• If a customer has provided insufficient information regarding their situation, RRs should determine whether they know enough to make a recommendation that is in the customer’s best interest.
    • RRs should consider the customer’s tax status when making a recommendation that features tax advantages to determine if it is in the customer’s best interest.
  • Considering Reasonably Available Alternatives
    • As part of their Care Obligation, RRs must consider reasonably available alternatives as they assess whether a recommendation is in a customer’s best interest.
      • RRs should consider reasonably available alternatives early in the recommendation process.
      • RRs must consider risks, rewards, and costs when evaluating reasonably available alternatives.
      • RRs are not required to consider all available alternatives. Still, they should have a reasonable basis to believe they have considered sufficient potential alternatives to conclude that a recommendation is in a customer’s best interest.
      • Some products may be unique and offer specific features for which there are no direct reasonably available alternatives. RRs are not precluded from considering such products if their recommendation can be shown to be in the customer’s best interest.
    • To comply with the care obligation, firms must have a process in place whereby RRs consider reasonably available alternatives.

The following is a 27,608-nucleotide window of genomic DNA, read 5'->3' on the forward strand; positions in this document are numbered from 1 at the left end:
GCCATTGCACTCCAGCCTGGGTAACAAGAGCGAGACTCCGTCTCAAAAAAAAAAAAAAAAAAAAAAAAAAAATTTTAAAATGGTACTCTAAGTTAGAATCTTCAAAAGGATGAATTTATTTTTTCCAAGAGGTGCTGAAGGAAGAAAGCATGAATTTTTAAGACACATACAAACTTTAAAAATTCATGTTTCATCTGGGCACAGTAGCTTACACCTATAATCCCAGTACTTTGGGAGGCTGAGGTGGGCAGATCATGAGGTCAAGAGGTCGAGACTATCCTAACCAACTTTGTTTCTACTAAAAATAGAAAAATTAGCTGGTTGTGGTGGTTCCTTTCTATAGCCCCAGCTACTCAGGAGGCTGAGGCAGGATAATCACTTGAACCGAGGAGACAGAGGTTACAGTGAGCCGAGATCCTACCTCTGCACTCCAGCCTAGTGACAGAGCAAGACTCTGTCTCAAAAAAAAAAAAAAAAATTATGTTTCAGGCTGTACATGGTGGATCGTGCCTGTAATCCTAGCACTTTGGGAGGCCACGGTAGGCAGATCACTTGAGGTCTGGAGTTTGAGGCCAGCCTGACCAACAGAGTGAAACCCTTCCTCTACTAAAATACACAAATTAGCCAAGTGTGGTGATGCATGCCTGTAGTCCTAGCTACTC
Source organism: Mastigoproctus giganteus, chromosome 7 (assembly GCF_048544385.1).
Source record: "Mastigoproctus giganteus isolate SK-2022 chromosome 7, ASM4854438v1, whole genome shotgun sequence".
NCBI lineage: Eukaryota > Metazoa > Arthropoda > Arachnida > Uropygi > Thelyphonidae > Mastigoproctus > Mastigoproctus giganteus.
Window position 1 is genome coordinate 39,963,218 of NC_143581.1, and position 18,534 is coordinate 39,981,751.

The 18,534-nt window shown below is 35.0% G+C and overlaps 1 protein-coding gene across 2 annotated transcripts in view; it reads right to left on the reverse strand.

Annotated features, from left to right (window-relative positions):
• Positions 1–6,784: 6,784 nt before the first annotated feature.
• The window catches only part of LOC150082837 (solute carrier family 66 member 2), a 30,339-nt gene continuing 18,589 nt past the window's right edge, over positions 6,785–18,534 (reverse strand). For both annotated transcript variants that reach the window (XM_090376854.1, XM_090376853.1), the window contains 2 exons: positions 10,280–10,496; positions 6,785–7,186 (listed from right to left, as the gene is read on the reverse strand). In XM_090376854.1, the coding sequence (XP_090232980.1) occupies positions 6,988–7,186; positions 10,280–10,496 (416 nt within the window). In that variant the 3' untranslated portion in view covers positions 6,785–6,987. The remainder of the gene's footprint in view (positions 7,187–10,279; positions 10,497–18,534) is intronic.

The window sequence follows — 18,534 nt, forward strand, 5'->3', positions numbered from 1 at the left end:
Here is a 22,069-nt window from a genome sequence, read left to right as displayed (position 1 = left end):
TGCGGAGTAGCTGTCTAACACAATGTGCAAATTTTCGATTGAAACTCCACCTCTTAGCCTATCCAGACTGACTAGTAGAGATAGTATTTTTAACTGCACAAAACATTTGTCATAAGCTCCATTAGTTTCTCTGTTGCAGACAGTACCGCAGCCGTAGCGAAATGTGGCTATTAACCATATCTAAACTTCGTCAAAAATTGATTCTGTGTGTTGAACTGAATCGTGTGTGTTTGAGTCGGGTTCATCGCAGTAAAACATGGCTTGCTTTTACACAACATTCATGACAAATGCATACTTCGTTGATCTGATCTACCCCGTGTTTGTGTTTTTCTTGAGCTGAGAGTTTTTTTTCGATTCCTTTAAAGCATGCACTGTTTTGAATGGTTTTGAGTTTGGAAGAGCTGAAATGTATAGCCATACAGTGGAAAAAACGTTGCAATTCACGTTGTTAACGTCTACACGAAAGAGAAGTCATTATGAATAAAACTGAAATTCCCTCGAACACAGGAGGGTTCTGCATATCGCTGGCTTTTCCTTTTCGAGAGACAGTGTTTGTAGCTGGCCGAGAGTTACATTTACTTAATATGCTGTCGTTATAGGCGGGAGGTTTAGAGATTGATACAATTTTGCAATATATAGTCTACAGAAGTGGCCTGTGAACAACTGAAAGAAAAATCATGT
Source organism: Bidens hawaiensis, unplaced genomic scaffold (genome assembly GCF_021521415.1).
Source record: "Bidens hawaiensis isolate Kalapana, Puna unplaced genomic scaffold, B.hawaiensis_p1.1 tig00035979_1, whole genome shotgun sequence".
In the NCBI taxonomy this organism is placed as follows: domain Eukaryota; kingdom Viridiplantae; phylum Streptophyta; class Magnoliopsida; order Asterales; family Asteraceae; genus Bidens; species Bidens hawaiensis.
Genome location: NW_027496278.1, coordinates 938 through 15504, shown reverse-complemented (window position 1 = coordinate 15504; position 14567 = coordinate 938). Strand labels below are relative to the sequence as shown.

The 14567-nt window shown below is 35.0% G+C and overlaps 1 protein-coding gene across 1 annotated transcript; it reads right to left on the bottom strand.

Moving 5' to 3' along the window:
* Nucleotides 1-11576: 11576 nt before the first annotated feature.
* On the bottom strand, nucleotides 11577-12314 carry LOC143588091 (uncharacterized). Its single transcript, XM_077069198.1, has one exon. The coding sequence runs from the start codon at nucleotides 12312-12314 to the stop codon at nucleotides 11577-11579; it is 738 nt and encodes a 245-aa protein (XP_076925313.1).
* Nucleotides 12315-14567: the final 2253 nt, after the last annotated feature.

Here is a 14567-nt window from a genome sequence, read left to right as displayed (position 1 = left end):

• Specifically, firms must provide guidance on how RRs should consider reasonably available alternatives.
      • For firms with limited product menus, RRs may need to be familiar with all available products to determine which ones would be in the customer’s best interest. Relying on having a limited menu alone as a basis to conclude that no reasonably available alternatives exist may not satisfy the care obligation requirements.
      • While RRs are not specifically required to document their analyses of reasonably available alternatives, they may still need to document this review as evidence of their compliance with the care obligation.
  • Special Considerations: Complex or Risky Products
    • The SEC staff noted that no prohibition exists on recommending complex or risky products if RRs can determine that such products may be in the customer’s best interest.
    • RRs should be able to demonstrate that a recommendation of a complex or risky product is in the customer’s best interest in light of the customer information and the product features described previously.
    • Firms must have “heightened scrutiny” processes in place for complex or risky products when making such recommendations.
  • Special Considerations: Recommendations and Advice by Dual Registrants
    • Dually registered persons must consider the type and features of an account when making a recommendation.
    • Dually registered persons must disclose the capacity, e.g., broker-dealer or investment adviser, in which they are acting.
    • Dually registered persons must consider which account type is in a customer’s best interest based on the factors outlined above.

The Bulletin also discussed the similarities between broker-dealers acting in the customer’s best interest and the fiduciary responsibility of investment advisers.

Firms should compare the guidance provided by the SEC staff with their policies and procedures for compliance with the Reg BI and care obligation requirements. In addition, firms should review the training they conduct in relation to the products offered, as well as their RRs’ compliance with the care obligation.